Bonuses for traders in financial markets encourage risk-taking since such risk-taking is instrumental in producing high returns. Risk-taking is desirable in the financial sector; indeed, it is a key reason to encourage performance-related pay. The downside, however, is that traders who are paid bonuses on the basis of the annual profits of their book have an incentive to search for short-term profits and to maximise the risk they can take at the expense of the long-term interests of the firm.
These effects become magnified during a period in which the low policy interest rates of the major central banks encourage risk-taking and leverage. This is particularly so for traders who make money in aggregate only by luck and have no ability to outperform the market in the long run. The worst that can happen to such traders is that they lose their jobs but keep the bonuses they had previously received.
All this suggests that to mitigate the excess risk-taking that bonuses can induce, bonuses in the sector need to be based on risk-adjusted performance and either to be based on long-run performance or to be subject to “clawback” if future performance declines.
Altering the mix of bonus compensation
The mix of cash and equity in bonus compensation has been highlighted as an important area for reform and regulation. It should be recognised, however, that many investment banks have historically paid bonuses in a combination of cash and restricted equity.
A fairly typical example might be a trader receiving a £500,000 bonus composed of perhaps £250,000 cash and £250,000 in equity. The equity would need to be held over a three-year period, with a third allowed to be sold at the end of each subsequent year. The proportion paid in cash versus equity tended to fall as the size of the bonus rose.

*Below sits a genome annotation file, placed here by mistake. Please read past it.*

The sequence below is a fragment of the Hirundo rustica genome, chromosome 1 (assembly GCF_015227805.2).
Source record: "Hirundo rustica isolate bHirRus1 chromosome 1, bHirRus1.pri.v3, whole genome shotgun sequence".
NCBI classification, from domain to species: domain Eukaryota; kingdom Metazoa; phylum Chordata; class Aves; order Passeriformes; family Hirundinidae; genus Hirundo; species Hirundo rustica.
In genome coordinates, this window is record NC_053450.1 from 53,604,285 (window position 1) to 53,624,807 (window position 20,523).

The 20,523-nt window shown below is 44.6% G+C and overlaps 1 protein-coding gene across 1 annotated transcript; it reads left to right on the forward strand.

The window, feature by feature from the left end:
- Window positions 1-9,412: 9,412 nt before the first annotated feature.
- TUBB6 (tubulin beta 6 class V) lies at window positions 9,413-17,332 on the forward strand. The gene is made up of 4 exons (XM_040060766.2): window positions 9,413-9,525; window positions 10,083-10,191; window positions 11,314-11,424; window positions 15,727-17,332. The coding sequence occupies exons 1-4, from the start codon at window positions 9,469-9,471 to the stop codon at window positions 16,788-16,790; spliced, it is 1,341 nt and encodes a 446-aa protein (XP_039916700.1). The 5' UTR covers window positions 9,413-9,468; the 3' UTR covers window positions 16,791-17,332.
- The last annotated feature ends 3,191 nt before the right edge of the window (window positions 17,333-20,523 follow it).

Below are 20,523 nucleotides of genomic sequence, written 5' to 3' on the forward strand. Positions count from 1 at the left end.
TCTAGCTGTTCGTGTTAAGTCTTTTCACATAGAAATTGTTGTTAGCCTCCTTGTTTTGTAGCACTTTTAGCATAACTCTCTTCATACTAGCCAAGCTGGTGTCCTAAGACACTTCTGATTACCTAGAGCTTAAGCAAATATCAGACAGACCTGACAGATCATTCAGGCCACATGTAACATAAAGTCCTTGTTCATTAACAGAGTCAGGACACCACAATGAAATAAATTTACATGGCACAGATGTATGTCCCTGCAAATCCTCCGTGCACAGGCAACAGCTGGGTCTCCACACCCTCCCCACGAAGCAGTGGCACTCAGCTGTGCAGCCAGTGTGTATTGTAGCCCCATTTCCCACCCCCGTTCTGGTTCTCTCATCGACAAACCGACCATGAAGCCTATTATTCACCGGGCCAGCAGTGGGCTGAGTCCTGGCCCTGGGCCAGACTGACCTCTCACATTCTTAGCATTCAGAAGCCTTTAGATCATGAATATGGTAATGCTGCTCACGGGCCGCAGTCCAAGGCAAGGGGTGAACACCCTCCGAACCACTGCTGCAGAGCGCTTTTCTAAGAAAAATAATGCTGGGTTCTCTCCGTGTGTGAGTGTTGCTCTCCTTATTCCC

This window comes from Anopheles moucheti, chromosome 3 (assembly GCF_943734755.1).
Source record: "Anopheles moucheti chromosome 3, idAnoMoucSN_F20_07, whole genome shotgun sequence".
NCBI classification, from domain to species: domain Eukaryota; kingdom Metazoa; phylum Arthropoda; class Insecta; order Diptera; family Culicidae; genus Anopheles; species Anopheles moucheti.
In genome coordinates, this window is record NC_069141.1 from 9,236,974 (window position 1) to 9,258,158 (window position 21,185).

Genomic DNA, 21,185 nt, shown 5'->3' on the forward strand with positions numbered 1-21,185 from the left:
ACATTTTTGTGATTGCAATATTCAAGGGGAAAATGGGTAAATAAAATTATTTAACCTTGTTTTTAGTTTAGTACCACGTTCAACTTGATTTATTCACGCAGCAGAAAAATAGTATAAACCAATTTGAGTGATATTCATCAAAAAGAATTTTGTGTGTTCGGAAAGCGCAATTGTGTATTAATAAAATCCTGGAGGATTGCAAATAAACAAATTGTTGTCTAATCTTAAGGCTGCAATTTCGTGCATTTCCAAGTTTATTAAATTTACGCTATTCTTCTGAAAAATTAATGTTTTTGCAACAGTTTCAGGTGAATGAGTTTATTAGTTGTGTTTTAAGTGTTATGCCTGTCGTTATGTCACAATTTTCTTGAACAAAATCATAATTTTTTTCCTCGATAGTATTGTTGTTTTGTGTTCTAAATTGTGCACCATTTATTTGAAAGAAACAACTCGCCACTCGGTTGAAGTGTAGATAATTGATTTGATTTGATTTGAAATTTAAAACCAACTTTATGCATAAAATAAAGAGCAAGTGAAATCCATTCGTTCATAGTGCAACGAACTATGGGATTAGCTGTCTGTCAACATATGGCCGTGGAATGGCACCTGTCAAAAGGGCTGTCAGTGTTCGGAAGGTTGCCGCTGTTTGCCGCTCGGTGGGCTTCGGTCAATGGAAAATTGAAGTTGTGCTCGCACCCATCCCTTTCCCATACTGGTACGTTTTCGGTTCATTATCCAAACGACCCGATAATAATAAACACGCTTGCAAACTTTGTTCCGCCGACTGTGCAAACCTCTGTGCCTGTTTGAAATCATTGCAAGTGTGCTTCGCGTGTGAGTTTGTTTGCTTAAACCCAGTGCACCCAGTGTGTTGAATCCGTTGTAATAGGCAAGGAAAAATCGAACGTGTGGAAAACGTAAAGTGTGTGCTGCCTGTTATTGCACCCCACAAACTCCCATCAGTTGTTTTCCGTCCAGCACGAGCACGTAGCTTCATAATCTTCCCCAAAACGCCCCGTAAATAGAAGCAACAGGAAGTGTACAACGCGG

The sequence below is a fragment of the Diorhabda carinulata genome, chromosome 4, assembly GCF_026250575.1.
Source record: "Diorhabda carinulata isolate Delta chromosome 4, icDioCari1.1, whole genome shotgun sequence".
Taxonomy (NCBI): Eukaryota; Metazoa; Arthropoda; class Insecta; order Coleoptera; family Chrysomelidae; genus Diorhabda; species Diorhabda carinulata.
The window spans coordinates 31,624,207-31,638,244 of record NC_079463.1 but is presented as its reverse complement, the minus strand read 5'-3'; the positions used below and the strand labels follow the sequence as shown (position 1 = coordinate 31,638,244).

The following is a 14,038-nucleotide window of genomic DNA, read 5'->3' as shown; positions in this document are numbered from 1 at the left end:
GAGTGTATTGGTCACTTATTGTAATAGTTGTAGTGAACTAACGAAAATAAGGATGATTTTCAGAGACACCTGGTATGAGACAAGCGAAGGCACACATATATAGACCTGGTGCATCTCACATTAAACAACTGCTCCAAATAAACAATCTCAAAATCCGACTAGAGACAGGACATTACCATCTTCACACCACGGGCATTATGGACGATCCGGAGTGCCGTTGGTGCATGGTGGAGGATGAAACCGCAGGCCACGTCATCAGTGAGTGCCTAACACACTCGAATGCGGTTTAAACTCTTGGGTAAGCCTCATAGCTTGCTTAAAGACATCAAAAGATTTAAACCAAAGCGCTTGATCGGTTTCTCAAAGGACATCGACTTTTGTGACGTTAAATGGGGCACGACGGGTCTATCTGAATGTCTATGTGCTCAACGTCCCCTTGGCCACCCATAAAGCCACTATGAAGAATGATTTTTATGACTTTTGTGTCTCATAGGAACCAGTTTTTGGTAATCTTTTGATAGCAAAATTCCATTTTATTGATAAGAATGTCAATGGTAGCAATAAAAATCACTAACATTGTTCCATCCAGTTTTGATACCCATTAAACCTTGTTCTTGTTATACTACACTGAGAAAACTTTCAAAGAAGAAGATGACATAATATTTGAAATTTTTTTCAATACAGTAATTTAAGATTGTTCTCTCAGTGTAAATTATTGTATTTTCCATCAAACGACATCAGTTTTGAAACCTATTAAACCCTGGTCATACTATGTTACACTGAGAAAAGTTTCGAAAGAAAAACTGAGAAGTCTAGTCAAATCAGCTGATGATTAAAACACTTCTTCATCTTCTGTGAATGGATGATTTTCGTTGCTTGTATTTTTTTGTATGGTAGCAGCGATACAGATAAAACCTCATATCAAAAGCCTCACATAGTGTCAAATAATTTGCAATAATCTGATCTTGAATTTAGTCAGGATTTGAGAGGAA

The motivation for such a bonus structure was to tie top performing workers into the firm by raising the costs to the worker of changing firms. Workers who had such a bonus payment and decided to leave the firm before the full three-year ‘vesting’ period would lose any remaining unvested equity.
The renewed focus on equity-based compensation focuses on the potential to align workers’ incentives more closely with the long-run interests of the firm rather than their lock-in properties. Economists have long argued that incentives for CEOs are more in line with those of shareholders if a substantial proportion of their remuneration is in the form of restricted stock and stock options.
The basic intuition is simple. The CEO takes actions that affect the value of the firm but shareholders do not clearly observe these actions. To ensure that the CEO takes the actions that maximise shareholder value, it is necessary for shareholders to link CEO remuneration directly to the value of the firm. But crucial to this argument is that the CEO’s actions have at least some effect on the share price – if not, shareholders should have no interest in sharing the value of the firm with the CEO.
But this is not obviously true for other employees, whose activities almost certainly result in at most only a small change in the bottom line for their employer. So it is unclear why a worker would alter their risk-taking behaviour only as a result of receiving more remuneration in equity than cash. While workers are subject to the same type of “principal-agent” problems that afflict top management, simply copying the remuneration strategies from one to the other is unlikely to be effective.
Clawback agreements in bonuses